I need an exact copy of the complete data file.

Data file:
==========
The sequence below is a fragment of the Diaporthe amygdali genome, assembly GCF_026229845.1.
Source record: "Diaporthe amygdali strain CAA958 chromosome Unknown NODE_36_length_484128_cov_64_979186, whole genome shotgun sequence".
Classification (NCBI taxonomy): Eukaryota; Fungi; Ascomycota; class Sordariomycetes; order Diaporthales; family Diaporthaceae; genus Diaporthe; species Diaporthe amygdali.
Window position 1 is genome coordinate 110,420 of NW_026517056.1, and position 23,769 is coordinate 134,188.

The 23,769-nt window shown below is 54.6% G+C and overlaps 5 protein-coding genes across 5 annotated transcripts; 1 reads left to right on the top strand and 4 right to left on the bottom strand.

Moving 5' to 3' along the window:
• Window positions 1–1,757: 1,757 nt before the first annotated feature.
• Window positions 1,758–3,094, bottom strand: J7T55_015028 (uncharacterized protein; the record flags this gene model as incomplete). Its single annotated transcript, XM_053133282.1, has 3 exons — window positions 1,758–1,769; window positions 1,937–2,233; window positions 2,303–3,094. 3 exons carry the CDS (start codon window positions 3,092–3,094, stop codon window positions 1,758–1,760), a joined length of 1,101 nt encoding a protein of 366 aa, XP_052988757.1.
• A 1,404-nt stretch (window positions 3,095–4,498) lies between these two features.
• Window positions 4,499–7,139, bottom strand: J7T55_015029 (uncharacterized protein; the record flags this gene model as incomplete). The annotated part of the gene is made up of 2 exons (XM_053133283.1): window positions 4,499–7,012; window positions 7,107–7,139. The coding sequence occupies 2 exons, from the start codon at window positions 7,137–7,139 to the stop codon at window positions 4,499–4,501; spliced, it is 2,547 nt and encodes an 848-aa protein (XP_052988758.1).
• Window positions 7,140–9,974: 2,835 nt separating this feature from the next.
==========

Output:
The sequence below is a fragment of the Diaporthe amygdali genome, assembly GCF_026229845.1.
Source record: "Diaporthe amygdali strain CAA958 chromosome Unknown NODE_36_length_484128_cov_64_979186, whole genome shotgun sequence".
Classification (NCBI taxonomy): Eukaryota; Fungi; Ascomycota; class Sordariomycetes; order Diaporthales; family Diaporthaceae; genus Diaporthe; species Diaporthe amygdali.
Window position 1 is genome coordinate 110,420 of NW_026517056.1, and position 23,769 is coordinate 134,188.

The 23,769-nt window shown below is 54.6% G+C and overlaps 5 protein-coding genes across 5 annotated transcripts; 1 reads left to right on the top strand and 4 right to left on the bottom strand.

Moving 5' to 3' along the window:
• Window positions 1–1,757: 1,757 nt before the first annotated feature.
• Window positions 1,758–3,094, bottom strand: J7T55_015028 (uncharacterized protein; the record flags this gene model as incomplete). Its single annotated transcript, XM_053133282.1, has 3 exons — window positions 1,758–1,769; window positions 1,937–2,233; window positions 2,303–3,094. 3 exons carry the CDS (start codon window positions 3,092–3,094, stop codon window positions 1,758–1,760), a joined length of 1,101 nt encoding a protein of 366 aa, XP_052988757.1.
• A 1,404-nt stretch (window positions 3,095–4,498) lies between these two features.
• Window positions 4,499–7,139, bottom strand: J7T55_015029 (uncharacterized protein; the record flags this gene model as incomplete). The annotated part of the gene is made up of 2 exons (XM_053133283.1): window positions 4,499–7,012; window positions 7,107–7,139. The coding sequence occupies 2 exons, from the start codon at window positions 7,137–7,139 to the stop codon at window positions 4,499–4,501; spliced, it is 2,547 nt and encodes an 848-aa protein (XP_052988758.1).
• Window positions 7,140–9,974: 2,835 nt separating this feature from the next.